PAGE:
Labour calls for Scottish Government review of Carillion contracts

Carillion was involved in a �23 million platform extension project at Edinburgh Waverley
Carillion was involved in a �23 million platform extension project at Edinburgh Waverley
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The Scottish Government is facing renewed calls for a review of all contracts in Scotland which see private firms delivering major public sector projects.

It comes after revelations that workers on Carillion projects were being forced to pay a £17 “administration” fee to get their wages after the ­collapse of the firm.

Carillion went bust last week owing nearly £1.3 billion, with a pensions black hole of £590 million.

The firm was involved in key Scottish projects including Aberdeen’s £745m western bypass and a £23m platform extension at Edinburgh’s Waverley station.

One worker on the Shotts railway electrification project told yesterday how he was brought onto the scheme through an agency called Carillion Rail Resources. His wages were paid by Chester-based umbrella firm Crest Plus Operations Ltd, which charged workers a weekly administration fee.

Labour economy spokeswoman Jackie Baillie said: “Not only does Carillion have a history of blacklisting, but it appears to be engaging in other ­abhorrent employment practices as well.

“It is simply unacceptable that companies working on public contracts are engaging in unfair working practices.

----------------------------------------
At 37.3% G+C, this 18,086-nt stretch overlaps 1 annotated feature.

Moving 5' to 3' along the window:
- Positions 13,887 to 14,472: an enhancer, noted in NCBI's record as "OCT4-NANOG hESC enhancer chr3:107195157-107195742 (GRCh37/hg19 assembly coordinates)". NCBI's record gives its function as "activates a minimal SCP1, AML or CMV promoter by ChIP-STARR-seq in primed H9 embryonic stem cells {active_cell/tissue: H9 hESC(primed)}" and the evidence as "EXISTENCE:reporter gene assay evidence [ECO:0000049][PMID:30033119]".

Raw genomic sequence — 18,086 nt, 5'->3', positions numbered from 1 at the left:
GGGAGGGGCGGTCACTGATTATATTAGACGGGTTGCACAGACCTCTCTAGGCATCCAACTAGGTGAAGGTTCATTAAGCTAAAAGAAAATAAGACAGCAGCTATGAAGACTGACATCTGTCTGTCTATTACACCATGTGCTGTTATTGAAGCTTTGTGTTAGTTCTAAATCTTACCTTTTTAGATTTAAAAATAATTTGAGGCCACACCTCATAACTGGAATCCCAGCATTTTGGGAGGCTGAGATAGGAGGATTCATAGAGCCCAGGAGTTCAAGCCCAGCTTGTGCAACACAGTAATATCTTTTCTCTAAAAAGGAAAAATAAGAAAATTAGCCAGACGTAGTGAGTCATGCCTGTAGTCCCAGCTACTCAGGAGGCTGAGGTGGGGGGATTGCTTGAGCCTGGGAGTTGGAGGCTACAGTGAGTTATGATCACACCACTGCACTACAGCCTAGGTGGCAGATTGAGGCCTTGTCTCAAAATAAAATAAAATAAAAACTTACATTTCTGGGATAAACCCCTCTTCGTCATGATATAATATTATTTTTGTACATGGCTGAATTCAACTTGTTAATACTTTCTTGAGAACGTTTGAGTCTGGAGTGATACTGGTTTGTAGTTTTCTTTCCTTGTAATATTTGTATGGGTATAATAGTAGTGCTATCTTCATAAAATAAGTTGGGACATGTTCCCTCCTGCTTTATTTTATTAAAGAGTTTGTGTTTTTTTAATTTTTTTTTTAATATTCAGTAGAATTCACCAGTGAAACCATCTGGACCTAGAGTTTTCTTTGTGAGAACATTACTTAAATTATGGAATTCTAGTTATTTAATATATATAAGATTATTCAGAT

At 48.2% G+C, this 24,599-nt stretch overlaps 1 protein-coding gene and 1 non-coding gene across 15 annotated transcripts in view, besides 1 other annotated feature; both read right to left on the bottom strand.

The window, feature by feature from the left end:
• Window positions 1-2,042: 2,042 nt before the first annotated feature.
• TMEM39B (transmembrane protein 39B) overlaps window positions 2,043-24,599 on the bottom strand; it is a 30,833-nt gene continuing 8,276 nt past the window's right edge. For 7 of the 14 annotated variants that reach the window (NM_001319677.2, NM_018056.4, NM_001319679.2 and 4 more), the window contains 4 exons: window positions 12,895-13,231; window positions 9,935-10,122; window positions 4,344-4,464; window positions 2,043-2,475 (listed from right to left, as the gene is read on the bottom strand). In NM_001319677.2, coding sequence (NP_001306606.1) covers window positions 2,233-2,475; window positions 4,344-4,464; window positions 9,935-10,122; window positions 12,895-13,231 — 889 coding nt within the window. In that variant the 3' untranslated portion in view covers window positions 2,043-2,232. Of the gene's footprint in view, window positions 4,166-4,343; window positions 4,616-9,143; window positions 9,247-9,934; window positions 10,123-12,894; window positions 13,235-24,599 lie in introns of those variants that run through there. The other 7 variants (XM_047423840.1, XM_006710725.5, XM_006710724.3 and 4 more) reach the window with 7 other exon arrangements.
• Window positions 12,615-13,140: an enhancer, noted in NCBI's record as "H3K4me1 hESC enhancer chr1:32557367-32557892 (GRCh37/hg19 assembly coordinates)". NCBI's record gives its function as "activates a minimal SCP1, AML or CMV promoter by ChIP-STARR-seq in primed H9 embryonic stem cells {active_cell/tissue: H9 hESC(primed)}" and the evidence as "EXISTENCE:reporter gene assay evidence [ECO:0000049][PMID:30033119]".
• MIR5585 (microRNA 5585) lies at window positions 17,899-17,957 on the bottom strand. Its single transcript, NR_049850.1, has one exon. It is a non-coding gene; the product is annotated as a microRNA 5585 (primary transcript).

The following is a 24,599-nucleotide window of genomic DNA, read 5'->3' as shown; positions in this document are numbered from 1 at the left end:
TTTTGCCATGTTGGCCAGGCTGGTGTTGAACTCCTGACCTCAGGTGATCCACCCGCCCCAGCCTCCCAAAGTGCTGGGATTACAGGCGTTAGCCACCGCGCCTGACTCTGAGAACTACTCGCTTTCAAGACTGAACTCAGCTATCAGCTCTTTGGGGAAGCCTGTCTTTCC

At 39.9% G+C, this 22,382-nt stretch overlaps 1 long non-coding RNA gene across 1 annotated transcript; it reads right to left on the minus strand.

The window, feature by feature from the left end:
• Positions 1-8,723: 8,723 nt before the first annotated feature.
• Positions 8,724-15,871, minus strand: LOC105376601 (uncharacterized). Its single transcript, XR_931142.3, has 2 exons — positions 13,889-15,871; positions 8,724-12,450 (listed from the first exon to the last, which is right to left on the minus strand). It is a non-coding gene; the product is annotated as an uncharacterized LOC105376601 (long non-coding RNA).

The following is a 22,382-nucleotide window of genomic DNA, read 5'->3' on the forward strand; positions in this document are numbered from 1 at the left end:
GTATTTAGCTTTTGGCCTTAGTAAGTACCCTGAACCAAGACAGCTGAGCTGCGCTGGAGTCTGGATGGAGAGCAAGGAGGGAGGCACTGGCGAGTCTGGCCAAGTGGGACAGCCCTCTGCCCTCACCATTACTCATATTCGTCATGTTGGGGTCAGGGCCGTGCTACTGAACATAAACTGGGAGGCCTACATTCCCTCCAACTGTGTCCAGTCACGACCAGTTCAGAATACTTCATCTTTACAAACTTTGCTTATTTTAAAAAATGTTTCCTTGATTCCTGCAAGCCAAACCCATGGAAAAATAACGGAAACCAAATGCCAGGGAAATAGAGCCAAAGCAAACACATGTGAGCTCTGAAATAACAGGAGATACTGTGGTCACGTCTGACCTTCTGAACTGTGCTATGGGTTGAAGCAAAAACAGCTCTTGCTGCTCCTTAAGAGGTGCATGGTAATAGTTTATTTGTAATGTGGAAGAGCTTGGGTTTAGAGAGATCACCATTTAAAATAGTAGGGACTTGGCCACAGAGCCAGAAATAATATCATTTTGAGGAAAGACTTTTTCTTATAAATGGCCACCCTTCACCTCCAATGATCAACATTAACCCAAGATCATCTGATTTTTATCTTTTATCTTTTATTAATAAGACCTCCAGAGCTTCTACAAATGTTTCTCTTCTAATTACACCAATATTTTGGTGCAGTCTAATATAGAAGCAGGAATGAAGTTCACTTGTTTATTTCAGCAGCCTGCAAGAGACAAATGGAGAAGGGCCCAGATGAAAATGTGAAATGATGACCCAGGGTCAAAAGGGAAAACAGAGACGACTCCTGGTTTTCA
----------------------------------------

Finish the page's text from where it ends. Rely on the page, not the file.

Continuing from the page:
“Scottish Labour believes public services should not be run for private profit.

“These reports of workers being charged to collect their wages only strengthens Scottish Labour’s call for a full-scale review of how public ­sector infrastructure projects are funded and delivered.

“Instead of tinkering around the edges like the SNP, Scottish Labour believes we should come up with a new way of funding public sector projects that does not put huge profits in the pockets of shareholders.

“It is imperative that the SNP conduct a review without further delay.”

A Scottish Government spokeswoman said the Non Profit Distributing (NPD) model now used in Scotland to fund public projects with private finance means “no excessive profits” go to the private sector.

She added: “Since 2016 it’s been a legal requirement for Scottish public bodies to exclude contract bids received from businesses found to have breached the Blacklists Regulations 2010.

“This remains in force until such time that the business has taken appropriate remedial measures, or a period of three years has elapsed since the blacklisting occurred, which is the maximum timescale allowed under EU law.

“Statutory guidance published in 2015 requires public bodies to consider how to address Fair Work Practices, including the Living Wage in public contracts.

“We are in close and regular contact with Scotland’s business organisations to help businesses and employees across Scotland deal with the impacts of the collapse of ­Carillion.”